BOSTON, October 5, 2000 —New England voters are very concerned
about the protection of clean air and clean water, according to
a poll released by the League of Conservation Voters Education
Fund (LCVEF) today. New England voters ranked these two issues
on par with healthcare, crime and drugs, and education. The poll
also found that voters think protecting clean air, water, and
open space should be a top priority for elected leaders with nearly
92 percent saying that environmental issues would figure strongly
in voting decisions. Elected Leaders up and down the ballot should
take notice –New England voters care about the air they breathe
and the water they drink, and will support officials who will
safeguard their environment.
The Mellman Group polled 926 likely November 2000 voters in Massachusetts,
Maine, New Hampshire, Rhode Island and Vermont. The poll was conducted
June 12-18, 2000, for the League of Conservation Voters Education
“New England voters are deeply concerned that the air they breathe
is clean and the water they drink is healthy. Ninety-two percent
of voters consider these issues important to making their voting
decision,” said Mike Fogelberg, LCVEF New England Regional Director.
“Our poll found that voters will support elected officials who
will protect our air and water over those who will not. Elected
leaders should stand up and take notice that these issues matter
to voters on a very fundamental level.”
Highlights of the poll include:
Voters in New England rated clean air and water as the
top environmental concerns, on par with healthcare, crime and
drugs, and education issues. Voters are more concerned about
clean air and water than Medicare, Social Security and taxes.
When asked how important are issues involving clean
water and clean air in deciding how to cast their votes, 92
percent of voters said those issues were important (50 percent
said very important and 42 percent said somewhat important).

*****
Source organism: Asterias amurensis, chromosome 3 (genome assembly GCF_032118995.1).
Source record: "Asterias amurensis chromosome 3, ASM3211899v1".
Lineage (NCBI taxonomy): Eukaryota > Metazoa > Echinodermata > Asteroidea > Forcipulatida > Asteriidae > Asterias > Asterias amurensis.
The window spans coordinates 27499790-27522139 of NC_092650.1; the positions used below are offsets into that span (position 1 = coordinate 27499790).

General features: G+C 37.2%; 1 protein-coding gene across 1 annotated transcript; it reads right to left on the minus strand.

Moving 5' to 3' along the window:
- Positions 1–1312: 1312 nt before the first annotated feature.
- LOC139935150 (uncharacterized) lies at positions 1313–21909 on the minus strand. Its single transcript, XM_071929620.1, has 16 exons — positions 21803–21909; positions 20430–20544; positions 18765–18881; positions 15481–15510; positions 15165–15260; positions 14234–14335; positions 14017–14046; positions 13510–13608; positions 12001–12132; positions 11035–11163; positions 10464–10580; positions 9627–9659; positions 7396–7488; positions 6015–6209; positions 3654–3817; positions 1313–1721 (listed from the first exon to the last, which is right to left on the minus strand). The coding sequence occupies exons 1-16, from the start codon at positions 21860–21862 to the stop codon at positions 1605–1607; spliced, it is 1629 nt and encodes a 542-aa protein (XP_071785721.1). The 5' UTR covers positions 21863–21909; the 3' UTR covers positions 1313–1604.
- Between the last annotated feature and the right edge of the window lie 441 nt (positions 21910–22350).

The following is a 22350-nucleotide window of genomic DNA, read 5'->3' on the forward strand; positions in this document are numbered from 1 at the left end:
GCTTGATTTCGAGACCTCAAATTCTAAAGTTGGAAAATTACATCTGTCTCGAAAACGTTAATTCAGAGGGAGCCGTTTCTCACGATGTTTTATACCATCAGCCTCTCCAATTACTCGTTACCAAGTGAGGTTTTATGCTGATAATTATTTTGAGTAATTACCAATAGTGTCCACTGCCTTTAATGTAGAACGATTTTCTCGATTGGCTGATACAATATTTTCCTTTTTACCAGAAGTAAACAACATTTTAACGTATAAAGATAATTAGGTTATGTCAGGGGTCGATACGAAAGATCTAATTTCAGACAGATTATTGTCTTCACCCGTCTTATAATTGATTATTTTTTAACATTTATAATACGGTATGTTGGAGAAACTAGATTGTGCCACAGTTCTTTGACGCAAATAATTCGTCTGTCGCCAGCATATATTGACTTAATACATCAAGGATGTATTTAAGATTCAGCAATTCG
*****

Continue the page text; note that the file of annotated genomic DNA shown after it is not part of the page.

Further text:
When given a choice between two candidates for elected
office—Candidate A, who believes we must protect the environment
and supports strong laws and enforcement of those laws, and
Candidate B, who believes there are too many government regulations
and supports efforts to relieve the burden of regulation on
business—New England voters choose Candidate A 76 percent to
19 percent over Candidate B.
Eighty-six percent of voters polled believe that
older coal and oil burning power plants should be required to
meet the current emissions standards set by the Clean Air Act.
Only ten percent believe that they should be allowed to continue
to operate as they are.
Eighty-eight percent of voters think that environmental
factors like pollution are an important cause of increased rates
of disease and health problems.
Eighty-two percent of New England voters want
tougher enforcement of environment laws or stronger laws.
Seventy-six percent of voters believe that we
do not have to choose between a strong economy and a clean environment.
Of the 20 percent who do believe that we must choose between
a clean environment and strong economy, 57 percent choose the
environment and 35 percent choose the economy.
The telephone survey of 926 registered voters likely to vote
in the 2000 election polled voters in Massachusetts (502), Maine
(148), New Hampshire (72), Rhode Island (54), and Vermont (150)
and was commissioned by LCVEF and conducted by The Mellman Group.
The survey was conducted June 12-18, 2000. A random sample of
this type is likely to yield a margin of error of +/- 3.2 percent
in 95 out of 100 cases for the entire sample.